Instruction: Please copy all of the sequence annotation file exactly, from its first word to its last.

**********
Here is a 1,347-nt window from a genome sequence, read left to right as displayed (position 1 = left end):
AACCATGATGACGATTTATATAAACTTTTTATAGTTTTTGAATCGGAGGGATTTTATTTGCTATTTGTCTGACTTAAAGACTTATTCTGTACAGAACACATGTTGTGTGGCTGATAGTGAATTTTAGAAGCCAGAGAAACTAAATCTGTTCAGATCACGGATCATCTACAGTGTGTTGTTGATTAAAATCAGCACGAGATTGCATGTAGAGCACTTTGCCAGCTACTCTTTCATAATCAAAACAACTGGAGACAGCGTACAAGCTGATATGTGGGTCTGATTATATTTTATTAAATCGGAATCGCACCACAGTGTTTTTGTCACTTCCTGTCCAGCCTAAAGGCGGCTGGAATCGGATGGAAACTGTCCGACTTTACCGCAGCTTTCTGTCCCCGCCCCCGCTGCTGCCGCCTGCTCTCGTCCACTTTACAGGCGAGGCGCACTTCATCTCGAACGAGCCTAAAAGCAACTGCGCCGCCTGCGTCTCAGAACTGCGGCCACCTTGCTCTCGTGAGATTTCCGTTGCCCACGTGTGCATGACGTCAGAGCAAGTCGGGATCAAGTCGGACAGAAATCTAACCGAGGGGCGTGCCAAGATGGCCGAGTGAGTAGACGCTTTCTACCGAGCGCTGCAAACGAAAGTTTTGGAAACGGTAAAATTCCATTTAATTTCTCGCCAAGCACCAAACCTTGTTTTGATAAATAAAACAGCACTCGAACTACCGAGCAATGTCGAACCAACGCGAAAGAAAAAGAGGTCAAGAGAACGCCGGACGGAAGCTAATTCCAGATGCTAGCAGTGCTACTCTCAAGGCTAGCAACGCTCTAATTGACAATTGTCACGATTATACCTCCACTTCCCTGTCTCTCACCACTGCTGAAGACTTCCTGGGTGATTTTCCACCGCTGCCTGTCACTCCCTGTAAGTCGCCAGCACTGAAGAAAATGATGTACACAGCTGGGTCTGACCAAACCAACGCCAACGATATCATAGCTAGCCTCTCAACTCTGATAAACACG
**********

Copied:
Here is a 1,347-nt window from a genome sequence, read left to right as displayed (position 1 = left end):
AACCATGATGACGATTTATATAAACTTTTTATAGTTTTTGAATCGGAGGGATTTTATTTGCTATTTGTCTGACTTAAAGACTTATTCTGTACAGAACACATGTTGTGTGGCTGATAGTGAATTTTAGAAGCCAGAGAAACTAAATCTGTTCAGATCACGGATCATCTACAGTGTGTTGTTGATTAAAATCAGCACGAGATTGCATGTAGAGCACTTTGCCAGCTACTCTTTCATAATCAAAACAACTGGAGACAGCGTACAAGCTGATATGTGGGTCTGATTATATTTTATTAAATCGGAATCGCACCACAGTGTTTTTGTCACTTCCTGTCCAGCCTAAAGGCGGCTGGAATCGGATGGAAACTGTCCGACTTTACCGCAGCTTTCTGTCCCCGCCCCCGCTGCTGCCGCCTGCTCTCGTCCACTTTACAGGCGAGGCGCACTTCATCTCGAACGAGCCTAAAAGCAACTGCGCCGCCTGCGTCTCAGAACTGCGGCCACCTTGCTCTCGTGAGATTTCCGTTGCCCACGTGTGCATGACGTCAGAGCAAGTCGGGATCAAGTCGGACAGAAATCTAACCGAGGGGCGTGCCAAGATGGCCGAGTGAGTAGACGCTTTCTACCGAGCGCTGCAAACGAAAGTTTTGGAAACGGTAAAATTCCATTTAATTTCTCGCCAAGCACCAAACCTTGTTTTGATAAATAAAACAGCACTCGAACTACCGAGCAATGTCGAACCAACGCGAAAGAAAAAGAGGTCAAGAGAACGCCGGACGGAAGCTAATTCCAGATGCTAGCAGTGCTACTCTCAAGGCTAGCAACGCTCTAATTGACAATTGTCACGATTATACCTCCACTTCCCTGTCTCTCACCACTGCTGAAGACTTCCTGGGTGATTTTCCACCGCTGCCTGTCACTCCCTGTAAGTCGCCAGCACTGAAGAAAATGATGTACACAGCTGGGTCTGACCAAACCAACGCCAACGATATCATAGCTAGCCTCTCAACTCTGATAAACACG